Madagascar army mutineers take over barracks
ANTANANARIVO (Reuters) - Mutinous soldiers stormed a military camp near Madagascar's main airport on Sunday and the army said it had surrounded the barracks and was holding negotiations with the rebels.
The island nation has been rocked by political turmoil and violence in the three years since then-opposition leader Andry Rajoelina ousted president Marc Ravalomanana, who has been in self-imposed exile in South Africa since his overthrow.
"At 5 a.m. a group of armed soldiers forced their way into the barracks of the 1st RFI (First Regiment of Interventionist Forces) Ivato. The group fired in the air, blocking all attempts to enter into the barracks," an army statement said.
Soldiers and gendarmes were positioned around the camp and an army official said officers had been sent in to negotiate the mutineers' surrender.
"If they do not succeed, this situation will finish in a military assault. Elements of the armed forces are ready for that ... Right now we don't know until when the negotiations will continue," head of the army's communication service, Philibert Ratovonirina, said.
Earlier the army said there was no risk of the incident spreading beyond the base.
The army said Corporal Koto Mainty, former bodyguard of a former defense minister and known as "Black", had led the revolt.
A Reuters cameraman at the scene heard gunshots fired in the air. Onlookers gathered nervously around the camp, a few hundred meters from the airport.
A defense ministry statement said Ivato International airport remained open.
"We are working normally as usual. But it is up to companies to decide on their flights," border police chief John Brunelle Razafitsiandraofa told Reuters.
Britain's Foreign Office said in a travel advisory that the airport had been closed. The U.S. embassy in Madagascar said on its Twitter feed that flights in and out had been suspended.
RIVAL LEADERS DUE TO HOLD TALKS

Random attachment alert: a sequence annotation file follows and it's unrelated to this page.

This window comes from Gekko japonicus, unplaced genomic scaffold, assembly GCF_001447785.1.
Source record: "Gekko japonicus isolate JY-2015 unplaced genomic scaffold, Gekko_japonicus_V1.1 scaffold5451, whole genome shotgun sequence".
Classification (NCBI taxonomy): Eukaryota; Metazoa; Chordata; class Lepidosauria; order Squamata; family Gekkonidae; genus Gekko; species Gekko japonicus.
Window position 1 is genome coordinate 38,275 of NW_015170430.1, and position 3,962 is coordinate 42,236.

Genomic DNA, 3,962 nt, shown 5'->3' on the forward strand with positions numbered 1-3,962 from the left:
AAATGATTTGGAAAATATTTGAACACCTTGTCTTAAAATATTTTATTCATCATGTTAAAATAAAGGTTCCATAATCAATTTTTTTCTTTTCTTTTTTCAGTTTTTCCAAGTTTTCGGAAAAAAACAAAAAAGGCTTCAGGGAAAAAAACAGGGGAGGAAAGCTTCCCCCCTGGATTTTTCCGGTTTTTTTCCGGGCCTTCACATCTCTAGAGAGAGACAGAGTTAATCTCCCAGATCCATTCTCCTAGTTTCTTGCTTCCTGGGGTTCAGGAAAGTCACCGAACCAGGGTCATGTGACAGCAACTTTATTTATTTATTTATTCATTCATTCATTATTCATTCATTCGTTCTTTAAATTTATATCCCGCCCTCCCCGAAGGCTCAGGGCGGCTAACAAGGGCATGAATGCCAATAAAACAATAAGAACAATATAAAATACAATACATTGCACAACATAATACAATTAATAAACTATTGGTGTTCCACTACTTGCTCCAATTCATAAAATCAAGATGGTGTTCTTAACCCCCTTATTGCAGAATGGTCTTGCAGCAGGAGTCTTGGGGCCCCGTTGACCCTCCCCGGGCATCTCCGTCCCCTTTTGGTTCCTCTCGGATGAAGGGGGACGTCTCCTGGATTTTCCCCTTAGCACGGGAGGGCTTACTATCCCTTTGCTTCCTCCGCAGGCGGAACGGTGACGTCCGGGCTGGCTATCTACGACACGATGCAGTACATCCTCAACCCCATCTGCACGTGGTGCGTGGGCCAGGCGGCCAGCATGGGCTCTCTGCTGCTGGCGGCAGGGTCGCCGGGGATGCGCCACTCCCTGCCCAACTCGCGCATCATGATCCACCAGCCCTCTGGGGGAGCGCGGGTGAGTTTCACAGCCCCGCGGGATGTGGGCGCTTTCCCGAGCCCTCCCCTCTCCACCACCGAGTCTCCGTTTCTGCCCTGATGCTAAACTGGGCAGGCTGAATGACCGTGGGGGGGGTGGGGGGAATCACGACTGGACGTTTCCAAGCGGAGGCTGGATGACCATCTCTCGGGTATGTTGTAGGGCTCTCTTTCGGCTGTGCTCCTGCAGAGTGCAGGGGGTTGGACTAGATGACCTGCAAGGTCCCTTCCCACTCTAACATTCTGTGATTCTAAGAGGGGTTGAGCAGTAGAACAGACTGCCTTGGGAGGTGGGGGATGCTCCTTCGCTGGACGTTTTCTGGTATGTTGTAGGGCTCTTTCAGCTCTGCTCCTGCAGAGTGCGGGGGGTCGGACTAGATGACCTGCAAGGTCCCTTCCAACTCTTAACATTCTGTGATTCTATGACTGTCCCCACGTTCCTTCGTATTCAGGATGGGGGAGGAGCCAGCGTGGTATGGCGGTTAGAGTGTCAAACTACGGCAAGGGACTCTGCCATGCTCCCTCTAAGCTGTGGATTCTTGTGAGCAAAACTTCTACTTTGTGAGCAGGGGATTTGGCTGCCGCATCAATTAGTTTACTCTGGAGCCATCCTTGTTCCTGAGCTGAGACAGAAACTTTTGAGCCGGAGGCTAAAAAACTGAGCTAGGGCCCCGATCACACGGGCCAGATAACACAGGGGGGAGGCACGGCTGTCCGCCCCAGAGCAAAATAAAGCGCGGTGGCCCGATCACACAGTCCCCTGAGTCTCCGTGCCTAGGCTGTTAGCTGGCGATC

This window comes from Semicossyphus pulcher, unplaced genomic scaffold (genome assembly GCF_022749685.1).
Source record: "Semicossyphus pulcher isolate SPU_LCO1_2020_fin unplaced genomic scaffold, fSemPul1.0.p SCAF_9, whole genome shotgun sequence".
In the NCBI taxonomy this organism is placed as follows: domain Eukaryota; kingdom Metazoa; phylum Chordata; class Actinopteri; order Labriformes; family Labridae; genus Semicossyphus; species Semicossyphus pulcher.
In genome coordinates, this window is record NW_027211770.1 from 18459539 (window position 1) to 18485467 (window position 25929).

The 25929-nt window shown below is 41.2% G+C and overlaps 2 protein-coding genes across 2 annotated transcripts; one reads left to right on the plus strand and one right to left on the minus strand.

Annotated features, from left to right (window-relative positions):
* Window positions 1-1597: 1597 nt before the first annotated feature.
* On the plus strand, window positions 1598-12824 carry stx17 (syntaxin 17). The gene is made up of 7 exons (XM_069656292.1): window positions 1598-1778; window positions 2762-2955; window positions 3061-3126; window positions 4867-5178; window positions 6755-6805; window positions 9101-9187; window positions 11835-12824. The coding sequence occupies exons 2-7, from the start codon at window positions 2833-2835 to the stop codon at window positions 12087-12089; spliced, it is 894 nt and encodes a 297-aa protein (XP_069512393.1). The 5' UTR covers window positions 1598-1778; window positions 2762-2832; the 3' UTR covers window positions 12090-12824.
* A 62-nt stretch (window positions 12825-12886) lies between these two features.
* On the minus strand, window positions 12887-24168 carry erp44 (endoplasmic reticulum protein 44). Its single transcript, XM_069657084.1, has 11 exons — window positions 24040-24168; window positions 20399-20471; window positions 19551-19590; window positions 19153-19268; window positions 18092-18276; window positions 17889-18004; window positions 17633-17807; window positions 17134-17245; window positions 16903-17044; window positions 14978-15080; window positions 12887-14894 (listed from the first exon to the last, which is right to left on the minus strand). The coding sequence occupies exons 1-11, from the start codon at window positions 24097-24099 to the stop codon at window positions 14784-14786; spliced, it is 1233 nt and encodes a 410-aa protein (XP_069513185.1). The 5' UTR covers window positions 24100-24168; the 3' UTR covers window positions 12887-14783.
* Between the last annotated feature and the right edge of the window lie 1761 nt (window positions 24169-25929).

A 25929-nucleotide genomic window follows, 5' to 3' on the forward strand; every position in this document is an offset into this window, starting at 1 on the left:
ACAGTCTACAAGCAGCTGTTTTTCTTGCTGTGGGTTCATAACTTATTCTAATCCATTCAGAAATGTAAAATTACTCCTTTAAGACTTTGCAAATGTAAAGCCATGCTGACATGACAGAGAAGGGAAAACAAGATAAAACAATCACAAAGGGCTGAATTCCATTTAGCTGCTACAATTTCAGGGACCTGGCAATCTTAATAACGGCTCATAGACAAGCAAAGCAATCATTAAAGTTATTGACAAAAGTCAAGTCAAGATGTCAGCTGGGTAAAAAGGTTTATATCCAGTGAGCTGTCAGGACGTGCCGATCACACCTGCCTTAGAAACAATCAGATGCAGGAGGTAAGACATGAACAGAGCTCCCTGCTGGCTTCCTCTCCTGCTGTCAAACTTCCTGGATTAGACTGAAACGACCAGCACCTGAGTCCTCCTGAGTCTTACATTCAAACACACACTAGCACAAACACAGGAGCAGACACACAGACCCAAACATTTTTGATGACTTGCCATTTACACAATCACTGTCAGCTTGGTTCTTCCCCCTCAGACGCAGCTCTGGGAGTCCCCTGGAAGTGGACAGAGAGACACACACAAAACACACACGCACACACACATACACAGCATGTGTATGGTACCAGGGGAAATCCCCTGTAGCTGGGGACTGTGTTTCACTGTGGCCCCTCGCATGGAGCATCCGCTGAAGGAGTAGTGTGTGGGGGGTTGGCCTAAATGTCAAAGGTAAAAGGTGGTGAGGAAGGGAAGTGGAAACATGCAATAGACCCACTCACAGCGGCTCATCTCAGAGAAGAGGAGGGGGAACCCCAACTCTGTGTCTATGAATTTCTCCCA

In September, Madagascar's major parties signed a road map mediated by the Southern African Development Community (SADC), which confirmed Rajoelina as president, allowed for the unconditional return of Ravalomanana and paved the way for elections within a year.
Rajoelina led often-violent street protests against Ravalomanana and eventually seized power in March 2009 with the help of dissident army officers in what many aid donors considered a coup, leading them to freeze non-emergency aid.
Ravalomanana was sentenced in absentia to life in prison for the killings of demonstrators by troops in the run-up to his removal. He has tried to return to Madagascar without success.
Rajoelina has said the return of the former leader risked stoking tensions and a senior cabinet minister said in September that Ravalomanana would be arrested on arrival.
The rival leaders are due to meet for reconciliation talks next week in the Seychelles, according to an aide to Ravalomanana.
Armed Forces Minister General Lucien Rakotoarimasy told Reuters the soldiers' motivations were unclear.
"We are trying to bring them back to reason," he said.
Famed for its lemurs and rain forests, Madagascar's tourism industry has been badly hit by the insecurity, and investors eyeing its oil, gold and chrome have also become more wary.
One of the world's poorest countries, Madagascar is also the biggest producer of vanilla.
(Additional reporting by Faniry Clarel Rasoanaivo and Joe Bavier; Writing by Yara Bayoumy; Editing by Andrew Roche)
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